One of this blog’s persistent themes has been its insistence that the 2008 financial crisis did not, in fact, doom the United States to a future of inevitable decline. Indeed, there are many reasons to be optimistic about America’s future, and there are many reasons to be skeptical about claims that China will be able to exercise leverage over the United States.
Now, one of the counterarguments to this thesis over the past five years has been the explosion of U.S. debt and Washington’s need for Beijing to continue to buy that debt to finance America’s current expenditures. This was a running theme of financial writers in 2009. Four years ago, there was a particular concern that “China is also trading long-term Treasuries for short-term notes.” If the United States could only borrow overseas by issuing more short-term debt, that ostensibly gave China some kind of leverage as Washington needed to continually roll over those debt obligations.
I bring this up because Daniel Altman highlights a fascinating data point in his Foreign Policy essay about the shifting composition of the federal government’s debt:
In the past several years, the national debt of the United States has undergone a tremendous change. Long-term securities — those with maturities of seven years or more — have gone from about 30 percent of the debt in 2009 to about 40 percent today. By 2018, according to the Treasury’s own estimates, they’ll make up 50 percent of the debt, a proportion the Treasury expects to maintain from then onward. The United States is doing what any smart borrower would do: locking in low rates for the long term. As a result, its probability of default for any given level of debt has dropped.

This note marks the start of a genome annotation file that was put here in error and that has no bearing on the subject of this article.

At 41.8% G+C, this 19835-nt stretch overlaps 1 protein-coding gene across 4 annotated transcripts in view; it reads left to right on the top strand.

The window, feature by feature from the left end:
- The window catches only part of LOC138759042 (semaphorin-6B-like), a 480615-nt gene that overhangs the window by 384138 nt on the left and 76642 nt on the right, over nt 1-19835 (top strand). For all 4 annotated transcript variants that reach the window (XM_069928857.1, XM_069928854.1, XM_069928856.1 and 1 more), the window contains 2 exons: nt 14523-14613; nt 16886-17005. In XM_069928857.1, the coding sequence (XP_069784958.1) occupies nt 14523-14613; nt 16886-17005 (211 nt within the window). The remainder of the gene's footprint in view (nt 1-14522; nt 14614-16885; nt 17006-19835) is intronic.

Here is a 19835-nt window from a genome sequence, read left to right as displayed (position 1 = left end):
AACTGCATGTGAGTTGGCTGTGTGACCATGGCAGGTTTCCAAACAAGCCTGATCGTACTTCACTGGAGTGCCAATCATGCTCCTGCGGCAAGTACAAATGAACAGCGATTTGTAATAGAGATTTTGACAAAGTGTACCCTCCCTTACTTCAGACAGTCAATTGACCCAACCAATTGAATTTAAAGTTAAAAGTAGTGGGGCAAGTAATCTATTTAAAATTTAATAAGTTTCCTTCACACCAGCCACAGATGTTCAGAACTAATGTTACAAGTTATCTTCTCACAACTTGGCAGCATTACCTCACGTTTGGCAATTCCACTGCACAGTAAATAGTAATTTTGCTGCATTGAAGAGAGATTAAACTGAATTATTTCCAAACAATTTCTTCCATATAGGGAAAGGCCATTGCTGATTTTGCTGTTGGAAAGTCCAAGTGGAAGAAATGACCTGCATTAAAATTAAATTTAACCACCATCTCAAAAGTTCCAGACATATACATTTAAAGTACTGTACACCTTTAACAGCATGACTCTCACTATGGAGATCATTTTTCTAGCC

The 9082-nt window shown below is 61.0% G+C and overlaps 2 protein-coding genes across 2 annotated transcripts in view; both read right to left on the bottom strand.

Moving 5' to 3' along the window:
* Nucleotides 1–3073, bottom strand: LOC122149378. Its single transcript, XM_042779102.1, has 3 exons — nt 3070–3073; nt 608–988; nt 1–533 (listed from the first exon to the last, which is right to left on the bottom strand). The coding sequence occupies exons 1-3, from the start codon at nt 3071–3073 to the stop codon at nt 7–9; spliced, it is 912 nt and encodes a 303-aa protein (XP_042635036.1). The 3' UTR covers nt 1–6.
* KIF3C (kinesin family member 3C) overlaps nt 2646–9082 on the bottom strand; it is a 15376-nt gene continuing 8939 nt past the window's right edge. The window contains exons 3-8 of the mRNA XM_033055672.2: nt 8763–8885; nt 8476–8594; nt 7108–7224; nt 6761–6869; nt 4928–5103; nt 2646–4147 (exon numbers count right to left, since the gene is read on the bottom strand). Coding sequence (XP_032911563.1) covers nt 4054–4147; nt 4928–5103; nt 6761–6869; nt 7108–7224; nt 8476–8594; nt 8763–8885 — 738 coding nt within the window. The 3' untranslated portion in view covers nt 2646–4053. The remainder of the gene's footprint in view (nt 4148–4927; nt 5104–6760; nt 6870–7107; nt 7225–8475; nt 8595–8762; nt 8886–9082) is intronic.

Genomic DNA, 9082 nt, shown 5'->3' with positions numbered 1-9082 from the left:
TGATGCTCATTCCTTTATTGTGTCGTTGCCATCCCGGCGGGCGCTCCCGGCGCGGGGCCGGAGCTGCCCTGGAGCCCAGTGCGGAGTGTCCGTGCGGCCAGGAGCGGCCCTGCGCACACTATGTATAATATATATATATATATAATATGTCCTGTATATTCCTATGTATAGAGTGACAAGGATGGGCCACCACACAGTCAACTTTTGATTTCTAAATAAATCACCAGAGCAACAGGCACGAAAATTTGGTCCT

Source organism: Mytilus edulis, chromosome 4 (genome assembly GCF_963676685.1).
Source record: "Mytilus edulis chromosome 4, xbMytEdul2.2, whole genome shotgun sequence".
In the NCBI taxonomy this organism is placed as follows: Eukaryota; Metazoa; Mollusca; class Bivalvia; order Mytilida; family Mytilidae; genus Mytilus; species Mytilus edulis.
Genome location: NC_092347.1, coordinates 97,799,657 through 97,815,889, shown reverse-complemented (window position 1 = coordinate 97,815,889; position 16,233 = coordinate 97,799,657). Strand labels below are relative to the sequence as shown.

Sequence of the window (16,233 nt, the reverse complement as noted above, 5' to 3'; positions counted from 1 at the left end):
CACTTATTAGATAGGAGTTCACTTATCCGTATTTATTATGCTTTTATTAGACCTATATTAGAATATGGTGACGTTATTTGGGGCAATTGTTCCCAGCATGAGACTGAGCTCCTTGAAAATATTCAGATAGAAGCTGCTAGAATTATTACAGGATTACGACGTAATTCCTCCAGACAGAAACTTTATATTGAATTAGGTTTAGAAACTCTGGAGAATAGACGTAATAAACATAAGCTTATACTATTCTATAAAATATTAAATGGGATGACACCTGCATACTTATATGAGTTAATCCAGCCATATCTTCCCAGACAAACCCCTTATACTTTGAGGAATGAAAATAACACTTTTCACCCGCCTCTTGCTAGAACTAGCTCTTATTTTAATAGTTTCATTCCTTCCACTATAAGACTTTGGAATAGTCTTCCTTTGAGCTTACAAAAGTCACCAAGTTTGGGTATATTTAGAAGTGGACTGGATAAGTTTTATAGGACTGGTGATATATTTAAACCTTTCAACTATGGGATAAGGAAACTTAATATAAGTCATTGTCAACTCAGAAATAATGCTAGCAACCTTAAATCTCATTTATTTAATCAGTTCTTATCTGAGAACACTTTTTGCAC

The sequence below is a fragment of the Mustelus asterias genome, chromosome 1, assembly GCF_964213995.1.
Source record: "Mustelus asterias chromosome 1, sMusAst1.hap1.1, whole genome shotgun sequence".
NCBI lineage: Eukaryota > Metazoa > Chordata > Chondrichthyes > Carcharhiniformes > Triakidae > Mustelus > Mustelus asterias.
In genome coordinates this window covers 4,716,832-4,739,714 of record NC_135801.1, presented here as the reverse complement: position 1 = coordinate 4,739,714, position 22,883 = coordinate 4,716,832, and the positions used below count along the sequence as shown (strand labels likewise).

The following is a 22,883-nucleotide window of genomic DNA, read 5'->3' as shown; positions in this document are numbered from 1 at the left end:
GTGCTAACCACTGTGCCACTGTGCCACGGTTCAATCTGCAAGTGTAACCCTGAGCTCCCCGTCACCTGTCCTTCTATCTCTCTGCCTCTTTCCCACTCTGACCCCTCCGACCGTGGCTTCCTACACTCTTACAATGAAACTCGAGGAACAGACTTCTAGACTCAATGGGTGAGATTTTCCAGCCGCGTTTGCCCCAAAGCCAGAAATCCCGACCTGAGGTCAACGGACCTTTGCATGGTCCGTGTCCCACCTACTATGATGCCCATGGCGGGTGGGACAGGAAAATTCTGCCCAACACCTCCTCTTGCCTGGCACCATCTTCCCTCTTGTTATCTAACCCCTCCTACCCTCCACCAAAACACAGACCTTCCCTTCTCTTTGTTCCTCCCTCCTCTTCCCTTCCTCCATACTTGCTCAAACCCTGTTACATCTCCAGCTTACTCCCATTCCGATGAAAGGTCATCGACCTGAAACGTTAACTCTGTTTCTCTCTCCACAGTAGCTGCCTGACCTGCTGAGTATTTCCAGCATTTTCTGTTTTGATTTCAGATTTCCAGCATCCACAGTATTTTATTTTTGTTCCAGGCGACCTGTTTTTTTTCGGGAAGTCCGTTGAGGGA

Huh. So it turns out that despite a surge in borrowing by the U.S. government and China’s desire to keep the arrangement on a short-term basis, Washington has managed to borrow in a relatively efficient manner at historically low interest rates.
Oh, and by the way, how has China altered its purchases of U.S. debt? Well, besides a general slackening of such purchases (which partially explains the appreciation of the yuan) and a general lack of complaint in response to QE3, it has also changed the composition of those U.S. debt purchases:
China has actually decreased its short term U.S. bond holdings by 5.1%. China holds $US 3.7 billion short term U.S. paper. On June 2011 China held $US 4.9 billion of short term U.S. paper. So basically all the debt that China holds are long term treasuries now. Interesting to know, China had $US 200 billion in short term U.S. debt in May 2009. So they divested all short term paper to long term paper.
In other words, contrary to the fears of debt hawks in 2009 — including, it should be noted, Hillary Clinton — China has not exercised an iota of influence over the United States via its debt holdings. Indeed, the shifting pattern of their debt purchases strongly suggests that the Chinese have recognized the futility of such an approach.
While Beijing has recognized this truth, certain Very Serious People who write Very Serious Columns persist in being afraid of China’s mythical debt leverage. So, on occasion, as a public service, this blog will continue to remind its readers that U.S. remains clothed in immense financial power.
Daniel W. Drezner is professor of international politics at the Fletcher School of Law and Diplomacy at Tufts University.
© 2013. Foreign Policy.